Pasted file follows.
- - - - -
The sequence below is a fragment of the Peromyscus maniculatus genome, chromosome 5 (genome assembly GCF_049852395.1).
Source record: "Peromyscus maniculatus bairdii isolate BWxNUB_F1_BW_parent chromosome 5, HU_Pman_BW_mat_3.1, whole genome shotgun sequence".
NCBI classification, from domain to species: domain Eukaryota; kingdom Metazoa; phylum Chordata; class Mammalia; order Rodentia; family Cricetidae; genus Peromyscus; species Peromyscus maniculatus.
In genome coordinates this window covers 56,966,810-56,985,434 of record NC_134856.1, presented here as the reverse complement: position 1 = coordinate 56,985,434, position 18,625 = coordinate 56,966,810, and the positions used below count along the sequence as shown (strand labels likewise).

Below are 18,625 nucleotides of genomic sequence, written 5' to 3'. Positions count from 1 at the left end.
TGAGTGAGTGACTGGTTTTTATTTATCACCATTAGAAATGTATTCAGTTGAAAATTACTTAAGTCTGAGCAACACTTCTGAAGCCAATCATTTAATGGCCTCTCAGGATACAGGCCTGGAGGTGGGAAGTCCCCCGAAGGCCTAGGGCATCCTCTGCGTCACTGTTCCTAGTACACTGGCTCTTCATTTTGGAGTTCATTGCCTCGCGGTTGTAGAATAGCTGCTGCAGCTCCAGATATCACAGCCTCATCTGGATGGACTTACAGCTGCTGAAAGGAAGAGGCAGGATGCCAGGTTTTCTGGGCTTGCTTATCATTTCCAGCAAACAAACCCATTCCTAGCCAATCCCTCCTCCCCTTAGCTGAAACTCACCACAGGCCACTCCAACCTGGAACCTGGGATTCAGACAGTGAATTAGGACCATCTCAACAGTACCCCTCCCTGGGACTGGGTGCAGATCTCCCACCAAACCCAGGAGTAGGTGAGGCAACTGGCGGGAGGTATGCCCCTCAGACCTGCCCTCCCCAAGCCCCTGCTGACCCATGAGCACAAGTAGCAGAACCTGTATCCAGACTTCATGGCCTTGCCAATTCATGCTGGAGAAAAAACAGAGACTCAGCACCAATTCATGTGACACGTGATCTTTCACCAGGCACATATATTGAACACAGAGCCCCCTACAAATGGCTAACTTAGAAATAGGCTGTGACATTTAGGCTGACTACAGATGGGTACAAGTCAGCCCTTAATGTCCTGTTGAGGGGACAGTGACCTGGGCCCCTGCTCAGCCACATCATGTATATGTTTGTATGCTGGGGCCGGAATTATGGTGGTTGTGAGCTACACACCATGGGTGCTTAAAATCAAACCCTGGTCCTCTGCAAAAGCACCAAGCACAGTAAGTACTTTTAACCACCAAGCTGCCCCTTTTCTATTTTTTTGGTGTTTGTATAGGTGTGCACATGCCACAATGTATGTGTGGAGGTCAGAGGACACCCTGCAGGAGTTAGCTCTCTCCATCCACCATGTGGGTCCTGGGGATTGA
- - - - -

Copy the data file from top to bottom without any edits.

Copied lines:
The sequence below is a fragment of the Peromyscus maniculatus genome, chromosome 5 (genome assembly GCF_049852395.1).
Source record: "Peromyscus maniculatus bairdii isolate BWxNUB_F1_BW_parent chromosome 5, HU_Pman_BW_mat_3.1, whole genome shotgun sequence".
NCBI classification, from domain to species: domain Eukaryota; kingdom Metazoa; phylum Chordata; class Mammalia; order Rodentia; family Cricetidae; genus Peromyscus; species Peromyscus maniculatus.
In genome coordinates this window covers 56,966,810-56,985,434 of record NC_134856.1, presented here as the reverse complement: position 1 = coordinate 56,985,434, position 18,625 = coordinate 56,966,810, and the positions used below count along the sequence as shown (strand labels likewise).

Below are 18,625 nucleotides of genomic sequence, written 5' to 3'. Positions count from 1 at the left end.
TGAGTGAGTGACTGGTTTTTATTTATCACCATTAGAAATGTATTCAGTTGAAAATTACTTAAGTCTGAGCAACACTTCTGAAGCCAATCATTTAATGGCCTCTCAGGATACAGGCCTGGAGGTGGGAAGTCCCCCGAAGGCCTAGGGCATCCTCTGCGTCACTGTTCCTAGTACACTGGCTCTTCATTTTGGAGTTCATTGCCTCGCGGTTGTAGAATAGCTGCTGCAGCTCCAGATATCACAGCCTCATCTGGATGGACTTACAGCTGCTGAAAGGAAGAGGCAGGATGCCAGGTTTTCTGGGCTTGCTTATCATTTCCAGCAAACAAACCCATTCCTAGCCAATCCCTCCTCCCCTTAGCTGAAACTCACCACAGGCCACTCCAACCTGGAACCTGGGATTCAGACAGTGAATTAGGACCATCTCAACAGTACCCCTCCCTGGGACTGGGTGCAGATCTCCCACCAAACCCAGGAGTAGGTGAGGCAACTGGCGGGAGGTATGCCCCTCAGACCTGCCCTCCCCAAGCCCCTGCTGACCCATGAGCACAAGTAGCAGAACCTGTATCCAGACTTCATGGCCTTGCCAATTCATGCTGGAGAAAAAACAGAGACTCAGCACCAATTCATGTGACACGTGATCTTTCACCAGGCACATATATTGAACACAGAGCCCCCTACAAATGGCTAACTTAGAAATAGGCTGTGACATTTAGGCTGACTACAGATGGGTACAAGTCAGCCCTTAATGTCCTGTTGAGGGGACAGTGACCTGGGCCCCTGCTCAGCCACATCATGTATATGTTTGTATGCTGGGGCCGGAATTATGGTGGTTGTGAGCTACACACCATGGGTGCTTAAAATCAAACCCTGGTCCTCTGCAAAAGCACCAAGCACAGTAAGTACTTTTAACCACCAAGCTGCCCCTTTTCTATTTTTTTGGTGTTTGTATAGGTGTGCACATGCCACAATGTATGTGTGGAGGTCAGAGGACACCCTGCAGGAGTTAGCTCTCTCCATCCACCATGTGGGTCCTGGGGATTGA